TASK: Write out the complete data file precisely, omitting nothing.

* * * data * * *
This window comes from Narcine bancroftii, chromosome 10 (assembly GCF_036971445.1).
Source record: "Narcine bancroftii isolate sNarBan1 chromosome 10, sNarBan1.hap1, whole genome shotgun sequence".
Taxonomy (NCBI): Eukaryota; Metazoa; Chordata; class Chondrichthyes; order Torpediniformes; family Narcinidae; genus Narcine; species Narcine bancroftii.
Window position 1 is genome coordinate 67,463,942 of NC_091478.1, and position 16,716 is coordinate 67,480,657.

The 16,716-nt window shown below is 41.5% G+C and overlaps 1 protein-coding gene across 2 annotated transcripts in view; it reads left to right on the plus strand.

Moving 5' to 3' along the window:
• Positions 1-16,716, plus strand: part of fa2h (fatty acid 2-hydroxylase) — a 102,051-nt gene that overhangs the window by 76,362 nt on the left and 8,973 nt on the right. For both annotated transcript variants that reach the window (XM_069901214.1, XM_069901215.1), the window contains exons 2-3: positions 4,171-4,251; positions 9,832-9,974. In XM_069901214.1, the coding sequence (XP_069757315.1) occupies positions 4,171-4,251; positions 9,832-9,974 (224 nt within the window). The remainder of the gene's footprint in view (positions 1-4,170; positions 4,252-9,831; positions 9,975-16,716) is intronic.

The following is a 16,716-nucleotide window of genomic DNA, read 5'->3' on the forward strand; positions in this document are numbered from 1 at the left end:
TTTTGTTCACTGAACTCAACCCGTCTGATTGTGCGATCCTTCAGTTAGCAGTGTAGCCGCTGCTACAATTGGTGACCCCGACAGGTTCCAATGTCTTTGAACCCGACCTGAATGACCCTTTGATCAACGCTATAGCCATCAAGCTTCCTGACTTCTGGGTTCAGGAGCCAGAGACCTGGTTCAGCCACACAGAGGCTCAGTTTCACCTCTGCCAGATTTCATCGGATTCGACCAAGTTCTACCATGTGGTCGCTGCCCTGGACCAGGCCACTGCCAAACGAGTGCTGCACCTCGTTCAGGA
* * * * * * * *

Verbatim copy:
This window comes from Narcine bancroftii, chromosome 10 (assembly GCF_036971445.1).
Source record: "Narcine bancroftii isolate sNarBan1 chromosome 10, sNarBan1.hap1, whole genome shotgun sequence".
Taxonomy (NCBI): Eukaryota; Metazoa; Chordata; class Chondrichthyes; order Torpediniformes; family Narcinidae; genus Narcine; species Narcine bancroftii.
Window position 1 is genome coordinate 67,463,942 of NC_091478.1, and position 16,716 is coordinate 67,480,657.

The 16,716-nt window shown below is 41.5% G+C and overlaps 1 protein-coding gene across 2 annotated transcripts in view; it reads left to right on the plus strand.

Moving 5' to 3' along the window:
• Positions 1-16,716, plus strand: part of fa2h (fatty acid 2-hydroxylase) — a 102,051-nt gene that overhangs the window by 76,362 nt on the left and 8,973 nt on the right. For both annotated transcript variants that reach the window (XM_069901214.1, XM_069901215.1), the window contains exons 2-3: positions 4,171-4,251; positions 9,832-9,974. In XM_069901214.1, the coding sequence (XP_069757315.1) occupies positions 4,171-4,251; positions 9,832-9,974 (224 nt within the window). The remainder of the gene's footprint in view (positions 1-4,170; positions 4,252-9,831; positions 9,975-16,716) is intronic.

The following is a 16,716-nucleotide window of genomic DNA, read 5'->3' on the forward strand; positions in this document are numbered from 1 at the left end:
TTTTGTTCACTGAACTCAACCCGTCTGATTGTGCGATCCTTCAGTTAGCAGTGTAGCCGCTGCTACAATTGGTGACCCCGACAGGTTCCAATGTCTTTGAACCCGACCTGAATGACCCTTTGATCAACGCTATAGCCATCAAGCTTCCTGACTTCTGGGTTCAGGAGCCAGAGACCTGGTTCAGCCACACAGAGGCTCAGTTTCACCTCTGCCAGATTTCATCGGATTCGACCAAGTTCTACCATGTGGTCGCTGCCCTGGACCAGGCCACTGCCAAACGAGTGCTGCACCTCGTTCAGGA